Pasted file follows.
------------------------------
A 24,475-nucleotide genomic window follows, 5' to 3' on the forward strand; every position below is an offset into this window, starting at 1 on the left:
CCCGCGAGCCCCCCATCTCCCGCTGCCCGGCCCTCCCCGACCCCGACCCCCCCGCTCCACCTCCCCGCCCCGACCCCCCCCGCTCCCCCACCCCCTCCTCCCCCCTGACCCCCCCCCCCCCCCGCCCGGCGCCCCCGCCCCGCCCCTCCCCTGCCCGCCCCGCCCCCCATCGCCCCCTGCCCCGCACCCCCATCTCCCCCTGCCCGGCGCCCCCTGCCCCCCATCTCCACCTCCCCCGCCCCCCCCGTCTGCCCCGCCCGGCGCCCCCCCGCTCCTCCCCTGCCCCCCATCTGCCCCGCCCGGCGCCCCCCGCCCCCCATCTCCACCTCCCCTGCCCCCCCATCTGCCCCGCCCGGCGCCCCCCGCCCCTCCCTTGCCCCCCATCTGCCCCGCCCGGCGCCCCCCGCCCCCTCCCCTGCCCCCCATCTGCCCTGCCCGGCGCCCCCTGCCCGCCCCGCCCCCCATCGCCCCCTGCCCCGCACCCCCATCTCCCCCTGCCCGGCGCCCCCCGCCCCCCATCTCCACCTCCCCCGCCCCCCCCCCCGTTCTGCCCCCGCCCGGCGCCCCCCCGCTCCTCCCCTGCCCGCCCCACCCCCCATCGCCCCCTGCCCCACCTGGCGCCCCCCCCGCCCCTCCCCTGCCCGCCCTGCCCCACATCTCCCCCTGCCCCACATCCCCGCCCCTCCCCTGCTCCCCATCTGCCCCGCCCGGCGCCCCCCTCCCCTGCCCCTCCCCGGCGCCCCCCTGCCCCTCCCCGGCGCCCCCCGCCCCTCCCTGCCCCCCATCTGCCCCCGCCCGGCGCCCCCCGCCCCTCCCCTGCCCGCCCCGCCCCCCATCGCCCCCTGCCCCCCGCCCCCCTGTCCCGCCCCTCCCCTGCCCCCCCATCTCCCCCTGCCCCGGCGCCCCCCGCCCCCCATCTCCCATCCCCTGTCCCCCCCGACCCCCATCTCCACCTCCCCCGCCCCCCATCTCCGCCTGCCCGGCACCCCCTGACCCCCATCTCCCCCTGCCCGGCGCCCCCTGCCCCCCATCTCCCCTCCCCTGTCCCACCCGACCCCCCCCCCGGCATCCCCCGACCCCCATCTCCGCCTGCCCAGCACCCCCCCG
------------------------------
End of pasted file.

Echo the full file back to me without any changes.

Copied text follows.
A 24,475-nucleotide genomic window follows, 5' to 3' on the forward strand; every position below is an offset into this window, starting at 1 on the left:
CCCGCGAGCCCCCCATCTCCCGCTGCCCGGCCCTCCCCGACCCCGACCCCCCCGCTCCACCTCCCCGCCCCGACCCCCCCCGCTCCCCCACCCCCTCCTCCCCCCTGACCCCCCCCCCCCCCCGCCCGGCGCCCCCGCCCCGCCCCTCCCCTGCCCGCCCCGCCCCCCATCGCCCCCTGCCCCGCACCCCCATCTCCCCCTGCCCGGCGCCCCCTGCCCCCCATCTCCACCTCCCCCGCCCCCCCCGTCTGCCCCGCCCGGCGCCCCCCCGCTCCTCCCCTGCCCCCCATCTGCCCCGCCCGGCGCCCCCCGCCCCCCATCTCCACCTCCCCTGCCCCCCCATCTGCCCCGCCCGGCGCCCCCCGCCCCTCCCTTGCCCCCCATCTGCCCCGCCCGGCGCCCCCCGCCCCCTCCCCTGCCCCCCATCTGCCCTGCCCGGCGCCCCCTGCCCGCCCCGCCCCCCATCGCCCCCTGCCCCGCACCCCCATCTCCCCCTGCCCGGCGCCCCCCGCCCCCCATCTCCACCTCCCCCGCCCCCCCCCCCGTTCTGCCCCCGCCCGGCGCCCCCCCGCTCCTCCCCTGCCCGCCCCACCCCCCATCGCCCCCTGCCCCACCTGGCGCCCCCCCCGCCCCTCCCCTGCCCGCCCTGCCCCACATCTCCCCCTGCCCCACATCCCCGCCCCTCCCCTGCTCCCCATCTGCCCCGCCCGGCGCCCCCCTCCCCTGCCCCTCCCCGGCGCCCCCCTGCCCCTCCCCGGCGCCCCCCGCCCCTCCCTGCCCCCCATCTGCCCCCGCCCGGCGCCCCCCGCCCCTCCCCTGCCCGCCCCGCCCCCCATCGCCCCCTGCCCCCCGCCCCCCTGTCCCGCCCCTCCCCTGCCCCCCCATCTCCCCCTGCCCCGGCGCCCCCCGCCCCCCATCTCCCATCCCCTGTCCCCCCCGACCCCCATCTCCACCTCCCCCGCCCCCCATCTCCGCCTGCCCGGCACCCCCTGACCCCCATCTCCCCCTGCCCGGCGCCCCCTGCCCCCCATCTCCCCTCCCCTGTCCCACCCGACCCCCCCCCCGGCATCCCCCGACCCCCATCTCCGCCTGCCCAGCACCCCCCCG